Initially there were just two right on our track. Perhaps a mother and calf together. They slowly headed offshore as we temporarily altered course. Once they were clear of us we relaxed again but shortly after there were more spouts about the same distance ahead. Whales of these dimensions are great to observe from a big ship but we don't want them anywhere near our small boat especially if they have young ones they are trying to protect. We just hoped that our engine noise would keep them at a distance. One of the original pair now about half a mile away just aft of the beam suddenly raised it's huge tail flukes into the air and disappeared below the surface, with about four thousand feet of water to play with before it would bang it's head on the sea bed. The remainder did likewise and we saw no more signs of them for the rest of the trip. However, the 'Admiral' now on 'big critter' alert did see a shark near the boat (yikes, whales then a shark - no wonder we weren't catching any fish!).
We entered Little Harbour Cut in the south of the Sea of Abaco late in the afternoon. You could have kayaked through it was so calm as there was still virtually no wind. After a night resting up at Lynyard Cay we exited back out through North Bar Cut in a desperate last attempt to catch a wretched fish on the ocean side of the islands but yet again with no luck. We just can't catch a fish at the moment (Barracuda excepted). But we did observe this flying contraption off the Abaco shores, perhaps spotting fish on the surface for a sports-fisher. There was a fishing competition on and the area was widely populated with expensive fast boats whizzing around in all directions with high-tech fishing equipment probably equal to the value of our boat!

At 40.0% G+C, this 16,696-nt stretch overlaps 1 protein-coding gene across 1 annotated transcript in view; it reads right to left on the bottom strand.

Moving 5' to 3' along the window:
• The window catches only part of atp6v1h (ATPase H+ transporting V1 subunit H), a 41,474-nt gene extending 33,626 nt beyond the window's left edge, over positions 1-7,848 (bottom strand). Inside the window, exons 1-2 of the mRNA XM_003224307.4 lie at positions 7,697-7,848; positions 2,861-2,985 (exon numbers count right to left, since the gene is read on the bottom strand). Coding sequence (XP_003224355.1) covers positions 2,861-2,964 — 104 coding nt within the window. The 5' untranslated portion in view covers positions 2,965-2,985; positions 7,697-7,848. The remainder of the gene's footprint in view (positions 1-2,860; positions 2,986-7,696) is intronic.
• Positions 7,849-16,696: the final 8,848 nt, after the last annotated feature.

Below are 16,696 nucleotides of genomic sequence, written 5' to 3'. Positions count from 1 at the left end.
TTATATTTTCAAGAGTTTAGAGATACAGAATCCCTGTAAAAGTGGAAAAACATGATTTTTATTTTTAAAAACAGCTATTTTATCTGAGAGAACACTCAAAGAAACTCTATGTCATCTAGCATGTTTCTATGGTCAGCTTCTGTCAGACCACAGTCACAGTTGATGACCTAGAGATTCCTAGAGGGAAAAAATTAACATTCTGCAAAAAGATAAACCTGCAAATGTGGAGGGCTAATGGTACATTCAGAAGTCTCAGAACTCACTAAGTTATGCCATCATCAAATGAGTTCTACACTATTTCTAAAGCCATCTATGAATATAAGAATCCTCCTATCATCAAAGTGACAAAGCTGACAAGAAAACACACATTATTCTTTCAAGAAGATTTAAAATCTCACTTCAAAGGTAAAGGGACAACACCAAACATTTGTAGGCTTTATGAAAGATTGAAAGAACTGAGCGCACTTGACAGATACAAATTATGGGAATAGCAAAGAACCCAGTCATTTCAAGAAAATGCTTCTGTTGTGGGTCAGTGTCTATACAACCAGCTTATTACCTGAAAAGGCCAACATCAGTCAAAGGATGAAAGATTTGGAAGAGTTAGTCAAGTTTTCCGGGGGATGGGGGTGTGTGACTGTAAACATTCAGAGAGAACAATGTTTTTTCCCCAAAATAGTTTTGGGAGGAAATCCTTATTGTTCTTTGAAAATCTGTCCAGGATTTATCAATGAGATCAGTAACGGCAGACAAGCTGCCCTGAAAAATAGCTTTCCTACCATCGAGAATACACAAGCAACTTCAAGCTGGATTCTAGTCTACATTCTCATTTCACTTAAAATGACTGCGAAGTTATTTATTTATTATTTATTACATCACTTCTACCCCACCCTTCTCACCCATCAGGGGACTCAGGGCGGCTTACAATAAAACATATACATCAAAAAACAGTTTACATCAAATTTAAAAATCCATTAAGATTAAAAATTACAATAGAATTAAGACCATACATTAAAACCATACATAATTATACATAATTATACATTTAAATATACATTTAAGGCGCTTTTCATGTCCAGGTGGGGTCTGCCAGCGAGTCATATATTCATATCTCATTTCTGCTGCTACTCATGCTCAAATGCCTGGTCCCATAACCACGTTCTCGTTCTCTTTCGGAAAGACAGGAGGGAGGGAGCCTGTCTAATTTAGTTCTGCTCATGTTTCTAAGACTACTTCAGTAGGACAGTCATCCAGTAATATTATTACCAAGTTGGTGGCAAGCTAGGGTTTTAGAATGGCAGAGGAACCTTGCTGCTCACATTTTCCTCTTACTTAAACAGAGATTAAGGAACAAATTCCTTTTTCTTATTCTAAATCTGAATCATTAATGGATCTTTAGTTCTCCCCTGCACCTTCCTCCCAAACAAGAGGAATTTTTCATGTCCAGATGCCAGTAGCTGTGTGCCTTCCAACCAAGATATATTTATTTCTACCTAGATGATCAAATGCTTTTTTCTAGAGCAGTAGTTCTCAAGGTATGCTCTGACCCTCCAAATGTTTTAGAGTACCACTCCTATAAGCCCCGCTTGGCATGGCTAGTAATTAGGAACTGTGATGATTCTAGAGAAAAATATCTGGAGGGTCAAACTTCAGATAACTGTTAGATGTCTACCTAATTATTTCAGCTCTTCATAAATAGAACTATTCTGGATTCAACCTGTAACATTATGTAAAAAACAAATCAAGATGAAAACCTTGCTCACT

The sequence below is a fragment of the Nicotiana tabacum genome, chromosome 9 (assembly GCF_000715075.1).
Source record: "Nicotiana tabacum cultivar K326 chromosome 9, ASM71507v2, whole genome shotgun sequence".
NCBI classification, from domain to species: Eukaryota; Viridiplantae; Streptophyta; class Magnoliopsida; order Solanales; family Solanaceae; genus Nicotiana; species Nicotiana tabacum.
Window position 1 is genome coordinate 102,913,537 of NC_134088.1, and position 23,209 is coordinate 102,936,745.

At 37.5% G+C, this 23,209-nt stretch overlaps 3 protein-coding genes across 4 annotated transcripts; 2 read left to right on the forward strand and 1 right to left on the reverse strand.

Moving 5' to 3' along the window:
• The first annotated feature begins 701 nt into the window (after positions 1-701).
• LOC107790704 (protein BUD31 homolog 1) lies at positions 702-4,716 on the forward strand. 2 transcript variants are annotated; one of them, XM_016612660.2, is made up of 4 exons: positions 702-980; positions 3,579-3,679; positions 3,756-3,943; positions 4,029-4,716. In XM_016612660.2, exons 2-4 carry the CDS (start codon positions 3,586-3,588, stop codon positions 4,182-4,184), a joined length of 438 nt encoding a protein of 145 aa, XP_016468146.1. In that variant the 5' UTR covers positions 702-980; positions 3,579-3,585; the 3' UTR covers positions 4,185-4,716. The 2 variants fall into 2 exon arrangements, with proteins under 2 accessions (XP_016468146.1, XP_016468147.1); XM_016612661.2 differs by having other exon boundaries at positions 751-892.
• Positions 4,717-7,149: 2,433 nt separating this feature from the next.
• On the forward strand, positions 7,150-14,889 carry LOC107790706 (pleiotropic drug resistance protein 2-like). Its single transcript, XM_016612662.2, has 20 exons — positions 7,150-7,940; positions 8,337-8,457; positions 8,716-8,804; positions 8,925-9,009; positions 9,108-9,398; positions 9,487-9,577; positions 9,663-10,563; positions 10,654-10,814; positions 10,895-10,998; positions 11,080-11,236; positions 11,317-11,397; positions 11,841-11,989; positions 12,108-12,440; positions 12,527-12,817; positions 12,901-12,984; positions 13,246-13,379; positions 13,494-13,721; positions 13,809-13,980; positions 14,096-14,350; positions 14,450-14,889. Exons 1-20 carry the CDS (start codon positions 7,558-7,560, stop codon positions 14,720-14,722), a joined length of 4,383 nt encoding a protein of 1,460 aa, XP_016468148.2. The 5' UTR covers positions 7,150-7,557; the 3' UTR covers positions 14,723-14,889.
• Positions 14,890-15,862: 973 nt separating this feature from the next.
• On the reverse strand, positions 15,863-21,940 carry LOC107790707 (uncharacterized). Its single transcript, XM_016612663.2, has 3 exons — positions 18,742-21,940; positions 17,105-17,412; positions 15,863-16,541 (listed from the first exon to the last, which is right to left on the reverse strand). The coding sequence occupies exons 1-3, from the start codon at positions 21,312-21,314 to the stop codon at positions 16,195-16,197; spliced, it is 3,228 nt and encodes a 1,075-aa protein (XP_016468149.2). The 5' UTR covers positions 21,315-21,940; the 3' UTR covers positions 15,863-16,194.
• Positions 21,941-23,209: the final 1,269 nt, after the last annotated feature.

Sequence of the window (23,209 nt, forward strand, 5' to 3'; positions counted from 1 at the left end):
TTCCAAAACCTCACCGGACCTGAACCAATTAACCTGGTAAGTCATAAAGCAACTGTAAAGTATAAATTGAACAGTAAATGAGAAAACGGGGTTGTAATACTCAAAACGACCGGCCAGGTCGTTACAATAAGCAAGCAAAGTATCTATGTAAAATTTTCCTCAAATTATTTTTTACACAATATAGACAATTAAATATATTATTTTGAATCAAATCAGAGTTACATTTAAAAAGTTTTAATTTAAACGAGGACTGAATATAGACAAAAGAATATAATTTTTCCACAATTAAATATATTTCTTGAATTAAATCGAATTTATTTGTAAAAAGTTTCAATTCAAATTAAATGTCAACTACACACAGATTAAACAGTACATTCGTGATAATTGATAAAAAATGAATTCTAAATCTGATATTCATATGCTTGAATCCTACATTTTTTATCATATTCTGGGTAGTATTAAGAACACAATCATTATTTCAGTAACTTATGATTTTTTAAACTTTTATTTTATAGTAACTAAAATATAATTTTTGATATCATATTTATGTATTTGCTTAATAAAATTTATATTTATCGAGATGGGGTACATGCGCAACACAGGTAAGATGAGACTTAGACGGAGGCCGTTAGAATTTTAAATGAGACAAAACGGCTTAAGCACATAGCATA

What the heck is that ............... ....... Flying dinghies Batman !!
We dropped anchor at Fisher's Bay Great Guana Cay for a few nights having been on the go for some days. We met up with friends again from North Carolina who'd been in the Exumas with us and bumped into some Aussies who had bought a yacht in Florida and had relations onboard that had just happened to sail off on their own voyage some years ago - from Fareham of all places. Small world.